Several have private restaurants for you and your fellow zillionaires. Also, every amenity has been provided, and those that have not — why, your butler stands ready to alleviate your momentary lack.
By the way, did I mention your entourage? You have one, since I’ve not only re-imagined you as a high-roller but as a celebrity high-roller, to boot.
Your entourage has its own accommodations in nearby rooms. Those rooms are not quite up to the in-your-face luxury of your own villa, of course (one must keep up appearances, mustn’t one), but they are still w-a-y better than the hotel room next to the elevators that couple from Des Moines you didn’t notice on your way in is paying good money for.
Besides the main supporting actors in your sybaritic tour de force, there are more than a handful of featured players without whom you might notice a bit of the real world creeping along the edges of perception.
I’m talking, of course, of the valets, the chefs, the wine stewards, the masseuses, the bellmen, the security personnel — all these people make sure your visit is safe, comfortable, satisfying, and as happy-making as you are capable of being.
You’re probably new to this whole high-roller thing, so you may be forgiven your occasional gaffes and lapses in courtesy — provided you remember this: always tip.
The chauffeur, the concierge, the butler…they are each and every one of them far too courteous and sophisticated to actually hold out a hand like a bellman in an old Warner Bros. cartoon might do, so I’m telling you: always tip.
Members of your bliss team are all expected to deliver on whatever whim strikes your fancy, and they justifiably deserve a demonstration of your appreciation. Any denomination that folds is preferable to nothing, of course, but your exclusive team of resort hospitality experts seems to find denominations with Benjamin Franklin on them particularly attractive.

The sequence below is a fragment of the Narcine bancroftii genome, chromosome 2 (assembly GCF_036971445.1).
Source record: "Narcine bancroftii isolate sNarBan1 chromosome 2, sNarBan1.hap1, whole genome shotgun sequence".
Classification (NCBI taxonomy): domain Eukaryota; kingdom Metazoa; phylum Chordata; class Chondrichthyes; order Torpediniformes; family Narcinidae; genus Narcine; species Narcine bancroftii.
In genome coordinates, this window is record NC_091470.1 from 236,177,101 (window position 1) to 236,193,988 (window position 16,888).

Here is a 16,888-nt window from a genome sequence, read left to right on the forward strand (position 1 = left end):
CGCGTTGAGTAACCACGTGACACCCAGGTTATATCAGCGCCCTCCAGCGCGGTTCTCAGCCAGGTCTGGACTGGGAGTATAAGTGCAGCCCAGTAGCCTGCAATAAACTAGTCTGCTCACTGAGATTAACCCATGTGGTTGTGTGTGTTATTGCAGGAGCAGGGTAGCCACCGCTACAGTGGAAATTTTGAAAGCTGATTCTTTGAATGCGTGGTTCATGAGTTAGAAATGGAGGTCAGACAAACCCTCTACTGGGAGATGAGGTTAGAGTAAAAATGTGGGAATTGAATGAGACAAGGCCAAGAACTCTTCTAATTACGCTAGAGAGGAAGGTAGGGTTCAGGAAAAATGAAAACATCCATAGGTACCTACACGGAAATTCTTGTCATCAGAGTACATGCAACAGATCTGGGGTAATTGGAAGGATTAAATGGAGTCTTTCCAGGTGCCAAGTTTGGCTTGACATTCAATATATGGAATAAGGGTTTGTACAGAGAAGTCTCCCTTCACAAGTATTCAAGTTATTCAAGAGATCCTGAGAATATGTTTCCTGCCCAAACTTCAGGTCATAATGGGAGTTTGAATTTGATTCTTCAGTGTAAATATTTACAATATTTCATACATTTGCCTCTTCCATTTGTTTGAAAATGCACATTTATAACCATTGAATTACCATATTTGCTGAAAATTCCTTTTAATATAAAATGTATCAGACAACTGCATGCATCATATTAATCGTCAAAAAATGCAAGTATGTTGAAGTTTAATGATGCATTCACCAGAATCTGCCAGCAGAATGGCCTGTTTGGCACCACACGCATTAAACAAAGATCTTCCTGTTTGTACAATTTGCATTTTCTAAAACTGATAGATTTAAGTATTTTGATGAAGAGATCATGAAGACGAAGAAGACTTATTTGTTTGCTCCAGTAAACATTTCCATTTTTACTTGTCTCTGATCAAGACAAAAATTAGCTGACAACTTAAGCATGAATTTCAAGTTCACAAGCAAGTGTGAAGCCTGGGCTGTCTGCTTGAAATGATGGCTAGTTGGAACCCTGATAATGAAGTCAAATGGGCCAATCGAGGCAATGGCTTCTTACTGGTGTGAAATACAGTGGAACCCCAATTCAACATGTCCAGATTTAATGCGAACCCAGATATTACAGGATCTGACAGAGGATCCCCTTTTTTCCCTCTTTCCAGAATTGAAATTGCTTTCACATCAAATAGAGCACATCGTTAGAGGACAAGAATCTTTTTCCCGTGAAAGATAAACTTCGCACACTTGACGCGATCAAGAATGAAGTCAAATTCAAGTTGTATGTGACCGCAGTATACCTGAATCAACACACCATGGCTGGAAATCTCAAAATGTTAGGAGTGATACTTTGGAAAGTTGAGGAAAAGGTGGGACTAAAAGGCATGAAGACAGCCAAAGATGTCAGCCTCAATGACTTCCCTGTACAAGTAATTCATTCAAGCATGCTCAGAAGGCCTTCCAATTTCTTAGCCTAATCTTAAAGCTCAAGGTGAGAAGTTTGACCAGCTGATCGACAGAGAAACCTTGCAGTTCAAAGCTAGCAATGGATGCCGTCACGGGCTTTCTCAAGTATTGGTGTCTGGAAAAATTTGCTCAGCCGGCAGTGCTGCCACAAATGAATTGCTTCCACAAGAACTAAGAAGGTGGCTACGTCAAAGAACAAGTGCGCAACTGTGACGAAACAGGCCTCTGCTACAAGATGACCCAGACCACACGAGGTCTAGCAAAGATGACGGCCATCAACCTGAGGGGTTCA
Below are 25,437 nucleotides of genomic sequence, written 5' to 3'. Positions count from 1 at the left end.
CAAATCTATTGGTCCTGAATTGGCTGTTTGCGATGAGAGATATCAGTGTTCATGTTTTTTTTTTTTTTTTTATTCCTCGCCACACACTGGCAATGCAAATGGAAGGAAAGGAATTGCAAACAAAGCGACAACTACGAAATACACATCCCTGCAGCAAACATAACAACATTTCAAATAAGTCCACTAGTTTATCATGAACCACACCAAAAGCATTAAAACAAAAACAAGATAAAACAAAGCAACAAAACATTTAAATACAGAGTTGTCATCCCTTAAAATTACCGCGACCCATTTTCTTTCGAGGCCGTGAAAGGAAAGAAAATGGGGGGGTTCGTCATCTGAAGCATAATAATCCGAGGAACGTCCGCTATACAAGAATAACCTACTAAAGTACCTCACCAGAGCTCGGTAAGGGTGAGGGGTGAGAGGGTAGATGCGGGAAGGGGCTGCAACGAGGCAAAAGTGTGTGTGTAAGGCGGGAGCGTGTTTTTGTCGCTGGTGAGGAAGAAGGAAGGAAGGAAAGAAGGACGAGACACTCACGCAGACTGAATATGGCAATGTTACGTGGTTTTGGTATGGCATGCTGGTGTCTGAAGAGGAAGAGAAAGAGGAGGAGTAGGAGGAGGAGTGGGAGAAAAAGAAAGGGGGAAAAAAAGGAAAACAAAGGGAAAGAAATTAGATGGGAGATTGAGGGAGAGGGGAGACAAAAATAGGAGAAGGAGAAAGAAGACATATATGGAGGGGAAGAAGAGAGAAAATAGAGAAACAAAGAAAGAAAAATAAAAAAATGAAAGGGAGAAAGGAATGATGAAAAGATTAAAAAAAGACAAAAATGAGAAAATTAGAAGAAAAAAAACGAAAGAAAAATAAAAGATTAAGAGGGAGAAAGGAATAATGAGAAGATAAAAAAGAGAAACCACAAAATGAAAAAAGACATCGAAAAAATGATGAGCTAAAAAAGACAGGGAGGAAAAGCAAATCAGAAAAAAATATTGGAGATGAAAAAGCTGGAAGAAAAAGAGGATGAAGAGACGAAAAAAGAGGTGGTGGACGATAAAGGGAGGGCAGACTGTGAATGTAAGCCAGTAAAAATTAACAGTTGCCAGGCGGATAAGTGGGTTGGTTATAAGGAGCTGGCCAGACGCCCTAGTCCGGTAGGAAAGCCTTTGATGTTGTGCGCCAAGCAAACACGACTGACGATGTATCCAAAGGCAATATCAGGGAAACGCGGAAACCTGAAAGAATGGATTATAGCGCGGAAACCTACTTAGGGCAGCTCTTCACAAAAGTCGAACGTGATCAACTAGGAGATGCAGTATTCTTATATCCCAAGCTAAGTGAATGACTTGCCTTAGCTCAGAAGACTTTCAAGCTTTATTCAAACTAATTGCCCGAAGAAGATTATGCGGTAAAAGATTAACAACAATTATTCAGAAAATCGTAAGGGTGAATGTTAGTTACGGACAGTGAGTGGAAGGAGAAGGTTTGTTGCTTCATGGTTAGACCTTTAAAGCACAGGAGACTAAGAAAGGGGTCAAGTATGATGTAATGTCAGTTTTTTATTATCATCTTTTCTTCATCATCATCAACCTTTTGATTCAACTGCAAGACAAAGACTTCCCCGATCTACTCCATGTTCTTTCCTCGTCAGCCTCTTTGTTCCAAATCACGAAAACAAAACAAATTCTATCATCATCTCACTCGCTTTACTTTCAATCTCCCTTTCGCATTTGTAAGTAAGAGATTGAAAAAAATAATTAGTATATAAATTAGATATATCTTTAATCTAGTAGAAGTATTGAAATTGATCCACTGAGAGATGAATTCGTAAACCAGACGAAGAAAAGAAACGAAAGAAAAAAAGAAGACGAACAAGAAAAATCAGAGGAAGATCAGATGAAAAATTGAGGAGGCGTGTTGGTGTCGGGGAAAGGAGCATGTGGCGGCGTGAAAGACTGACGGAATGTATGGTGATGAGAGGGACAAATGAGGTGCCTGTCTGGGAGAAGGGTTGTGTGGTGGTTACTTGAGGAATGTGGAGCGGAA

Sure, that Benjie might have represented your entire bankroll in earlier days, but you’re a high-roller now, dammit! Act like one.
The marketing slogan “What happens in Vegas stays in Vegas” is so true and so obvious it should really be stamped on money instead of that other slogan they use.
And if the lowliest bellman and valet understands what the better part of valor is, imagine how sacrosanct your privacy is to the battalion of trained professionals whose very careers are founded (and dependent) upon the multifaceted task of keeping you happy.
Need a box of French letters and a Suzy Creamcheese Inflatable Love Doll? Ask your concierge. Need someone to explain what a French letter is? Ask your butler. Need to smuggle evidence out of your villa and on out to the Nevada desert, which now that I think about it seems suspiciously well-suited for digging shallow graves?
OMG, could that be the real reason they built Vegas out there in the first place?
Okay, where was I? Never mind. Just remember: What happens in Vegas stays in Vegas. Thank god.
There’s no doubt that gambling for big money in Las Vegas and other casino destinations comes with some amazing benefits. It’s certainly a very different experience to playing online, as even the best online casinos can’t compete with the pampering and fawning on offer. But is it all it’s made out to be?
I don’t know about you, but it seems to me that being a high-roller would be fun for a couple of days, maybe three. But it would tend to get stale sooner rather than later. Why? Because nobody but a fool imagines paradise as unending luxury that requires no effort for anything, ever.
For me — and likely for you, as well — paradise is best served in small but memorable pieces, like achieving success or expertise at something we enjoy doing. Think of every good memory you have. Each one, I bet, was because of some achievement or accomplishment.
Accomplishment requires risk. Otherwise, it would not be an accomplishment.
Paradise can also be your own recognition of your accomplishments with little respites and vacations along the way, whether those respites are the Motel Six within a few blocks’ walk of Downtown Vegas or an extended hike in the Appalachians.
On second thought, I’ll pass on the Appalachian hike, if you don’t mind. Nobody gets into the writing game because they want to “feel the burn.” In fact, have my Rolls brought around, Cadbury. I need to run some errands…